DAVID CORN: I'll give you the, I'll give you the first line. The first line should be, "We've been taken for a ride. You know what happened in 2008. I came into office promising change. I've sent some bills up there. They were strong. Maybe they could have been stronger. And I see that they're being weakened. This only makes me believe that we have to bear down harder. And I can only do this with your help."
BILL MOYERS: Okay, I've read that. I'm really excited about that, President Corn. What do you mean? What can I help you do?
DAVID CORN: Send me that $50 as well, Bill.
BILL MOYERS: Well, that's what can I do to help?
DAVID CORN: Okay, well, then been then he would have to he would say, "I have you know, I have I have reset my legislative agenda on this front. Here are the five, you know, provisions I want to see passed this year on regarding financial reform. I want the Consumer Finance Protection Agency to have teeth and be able to offer this. I want, you know, derivatives full, you know, fully transparent. Okay? I want to put back the wall between in banking. Let me tell you why." Now, a lot of this you know, some of this goes to fundamental issues, some of it doesn't. But at least move the, you know, move the ball in that direction.
KEVIN DRUM: If you want to have real change, there's only one place that can come from. That's out of Congress. Congress is the only body which is big enough to actually restrain Wall Street. One way or another, you have to take your 13 million or your 15 million or whatever number of people you've got. You've got to mobilize them to tell their Congressmen that they're mad as hell. And they're not going to vote for them if they don't pass this legislation.
BILL MOYERS: But no one can.
DAVID CORN: It's the only way.
BILL MOYERS: No one can read your piece in Mother Jones without thinking, "So, these guys must be laughing all the way to the bank." I mean, the same people who, bought the government off, brought the economy down, caused suffering to millions of people from Orange County to Portland, Maine, are winning all over again, you say. Because, you say, in the same issue, no one's fighting back.
DAVID CORN: My guess is that they feel they dodged the biggest bullet of their lives. I mean who would have thought a year ago that we'd be back we'd be at this point? I mean, I think they probably, you know, worried that, you know that that there'd be communist laws passed. You know, that people would be so angry.
DAVID CORN: Tremendous money and power and influence to wield to get their way. Versus the rest of us, who get nickeled and dimed and we have other things to worry about. You know? People are you know, have you know are worrying about their maybe what their kids going to school safely and getting good educations.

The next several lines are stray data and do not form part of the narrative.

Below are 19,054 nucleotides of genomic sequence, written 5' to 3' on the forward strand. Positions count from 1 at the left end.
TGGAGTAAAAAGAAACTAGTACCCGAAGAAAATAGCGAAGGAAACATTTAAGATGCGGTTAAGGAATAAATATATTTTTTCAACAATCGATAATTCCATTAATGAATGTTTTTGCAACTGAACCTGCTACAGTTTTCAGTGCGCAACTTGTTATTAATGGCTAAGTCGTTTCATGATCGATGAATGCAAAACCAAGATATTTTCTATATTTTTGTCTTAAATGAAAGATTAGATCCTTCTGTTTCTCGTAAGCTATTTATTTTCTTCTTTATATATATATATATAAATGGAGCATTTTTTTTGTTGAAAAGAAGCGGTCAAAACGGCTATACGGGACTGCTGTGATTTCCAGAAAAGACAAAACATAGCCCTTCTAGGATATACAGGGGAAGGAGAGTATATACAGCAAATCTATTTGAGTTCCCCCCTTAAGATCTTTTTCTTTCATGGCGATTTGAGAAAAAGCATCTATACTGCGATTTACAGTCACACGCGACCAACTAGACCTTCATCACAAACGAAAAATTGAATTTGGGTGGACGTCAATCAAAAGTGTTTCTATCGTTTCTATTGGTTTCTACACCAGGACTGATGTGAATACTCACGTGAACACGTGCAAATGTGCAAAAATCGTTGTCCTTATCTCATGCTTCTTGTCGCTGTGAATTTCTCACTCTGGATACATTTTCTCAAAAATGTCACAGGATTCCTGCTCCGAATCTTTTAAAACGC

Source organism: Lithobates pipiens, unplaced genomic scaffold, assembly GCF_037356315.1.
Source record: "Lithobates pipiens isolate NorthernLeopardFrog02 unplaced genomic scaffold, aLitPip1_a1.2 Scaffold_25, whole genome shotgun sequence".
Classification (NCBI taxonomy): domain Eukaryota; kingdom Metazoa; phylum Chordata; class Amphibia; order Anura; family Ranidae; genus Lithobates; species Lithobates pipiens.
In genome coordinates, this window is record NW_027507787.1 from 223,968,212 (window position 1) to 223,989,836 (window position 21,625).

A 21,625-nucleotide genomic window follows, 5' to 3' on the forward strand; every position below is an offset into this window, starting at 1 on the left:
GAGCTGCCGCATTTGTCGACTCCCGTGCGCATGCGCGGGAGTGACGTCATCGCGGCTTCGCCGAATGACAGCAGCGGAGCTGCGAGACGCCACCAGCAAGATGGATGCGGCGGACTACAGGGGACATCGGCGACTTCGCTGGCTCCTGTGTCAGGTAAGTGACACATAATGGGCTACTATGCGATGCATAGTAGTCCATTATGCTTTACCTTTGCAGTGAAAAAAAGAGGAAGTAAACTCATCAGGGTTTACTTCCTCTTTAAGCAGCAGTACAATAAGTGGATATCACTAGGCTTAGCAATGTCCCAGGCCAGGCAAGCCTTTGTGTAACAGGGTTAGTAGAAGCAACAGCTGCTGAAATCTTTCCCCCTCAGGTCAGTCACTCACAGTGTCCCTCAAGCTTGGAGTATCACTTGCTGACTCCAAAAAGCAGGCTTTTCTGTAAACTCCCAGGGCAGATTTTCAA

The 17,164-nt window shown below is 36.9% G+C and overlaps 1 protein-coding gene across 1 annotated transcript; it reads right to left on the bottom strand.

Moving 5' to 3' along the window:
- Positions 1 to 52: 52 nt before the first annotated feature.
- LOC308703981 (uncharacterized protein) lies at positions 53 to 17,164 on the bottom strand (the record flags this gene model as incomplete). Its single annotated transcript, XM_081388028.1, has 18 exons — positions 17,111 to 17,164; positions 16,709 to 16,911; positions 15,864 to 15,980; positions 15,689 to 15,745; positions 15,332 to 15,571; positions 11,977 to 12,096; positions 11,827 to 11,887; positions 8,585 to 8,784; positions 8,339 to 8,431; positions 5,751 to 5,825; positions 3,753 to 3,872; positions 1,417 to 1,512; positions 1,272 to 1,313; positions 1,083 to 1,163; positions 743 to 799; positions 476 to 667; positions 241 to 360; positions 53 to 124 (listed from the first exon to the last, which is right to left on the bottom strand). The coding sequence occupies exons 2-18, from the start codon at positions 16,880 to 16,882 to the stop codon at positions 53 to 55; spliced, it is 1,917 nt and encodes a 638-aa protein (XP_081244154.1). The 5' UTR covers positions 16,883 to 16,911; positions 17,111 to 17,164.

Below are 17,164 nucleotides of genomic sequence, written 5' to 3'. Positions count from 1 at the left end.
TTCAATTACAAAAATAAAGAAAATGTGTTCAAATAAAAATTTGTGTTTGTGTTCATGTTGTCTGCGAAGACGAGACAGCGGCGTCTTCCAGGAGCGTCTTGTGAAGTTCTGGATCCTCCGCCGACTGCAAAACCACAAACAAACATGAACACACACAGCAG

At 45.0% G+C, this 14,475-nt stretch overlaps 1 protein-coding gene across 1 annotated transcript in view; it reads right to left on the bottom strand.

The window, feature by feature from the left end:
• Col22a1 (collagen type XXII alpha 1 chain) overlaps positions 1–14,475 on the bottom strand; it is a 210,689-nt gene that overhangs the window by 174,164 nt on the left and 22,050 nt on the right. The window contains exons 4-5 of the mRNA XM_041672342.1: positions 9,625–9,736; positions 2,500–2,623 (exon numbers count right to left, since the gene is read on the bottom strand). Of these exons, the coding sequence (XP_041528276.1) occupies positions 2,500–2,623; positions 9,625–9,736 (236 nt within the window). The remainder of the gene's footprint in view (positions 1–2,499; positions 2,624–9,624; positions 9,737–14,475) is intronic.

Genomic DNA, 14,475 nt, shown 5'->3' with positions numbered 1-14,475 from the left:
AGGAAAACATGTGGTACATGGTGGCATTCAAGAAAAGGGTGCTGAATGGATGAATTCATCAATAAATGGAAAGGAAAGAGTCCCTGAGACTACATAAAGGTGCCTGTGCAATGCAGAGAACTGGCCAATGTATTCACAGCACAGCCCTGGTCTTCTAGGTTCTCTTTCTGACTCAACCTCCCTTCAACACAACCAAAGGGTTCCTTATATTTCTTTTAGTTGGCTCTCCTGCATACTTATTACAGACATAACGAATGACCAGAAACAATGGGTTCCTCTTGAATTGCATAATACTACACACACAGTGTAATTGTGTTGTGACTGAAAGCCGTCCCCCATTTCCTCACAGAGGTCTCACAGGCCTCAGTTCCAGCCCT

I mean, we have everything to worry about. The bankers and the investment bankers and the financiers, they can grease the way with millions of dollars that gets them billions of dollars in the in return. And it it's not a fair fight.
KEVIN DRUM: People need to have someone to rally around. If they're going to make this happen. And I think that needs to be Barack Obama. He needs to be willing to really take on the bankers. You know, Franklin Roosevelt in his first term. I remember he has a famous quote where he talked about there are you know, there are people out there who hate me. I have earned their hate. And I embrace their hate. And I think Barack Obama needs to be willing to earn the hate of some bankers.
BILL MOYERS: But I don't believe that is his nature, do you? It seems to me after all this time his nature is of a conciliator.
KEVIN DRUM: Conciliation is a good trait. In most cases, I actually think it I think it works well for Obama. But sometimes there are times for a conciliatory attitude. There are times to take somebody on.
Now, one thing one place where I think he's missing a bet is Barack Obama came into office feeling like he did want to bring the country together. He wanted to try to end the partisan wars. But, you know, this issue of Wall Street is one where if he took on Wall Street, the bankers might hate him, but I think that would bring the country together more than you'd think.
'Cause I think there is a lot of anger toward Wall Street. It's latent, but it's there. Among liberals, among conservatives, among libertarians, among independents. I think if there's any one issue where a real show of emotion on his part and a real show that he was going to take these guys on, could bring the country together. It very well might be taking on Wall Street.
BILL MOYERS: So, how you know, how long do we wait for Godot?
KEVIN DRUM: Well, that's up to Godot. That's up to Obama. Nobody knows.
BILL MOYERS: David Corn and Kevin Drum, thank you for being with us on the Journal.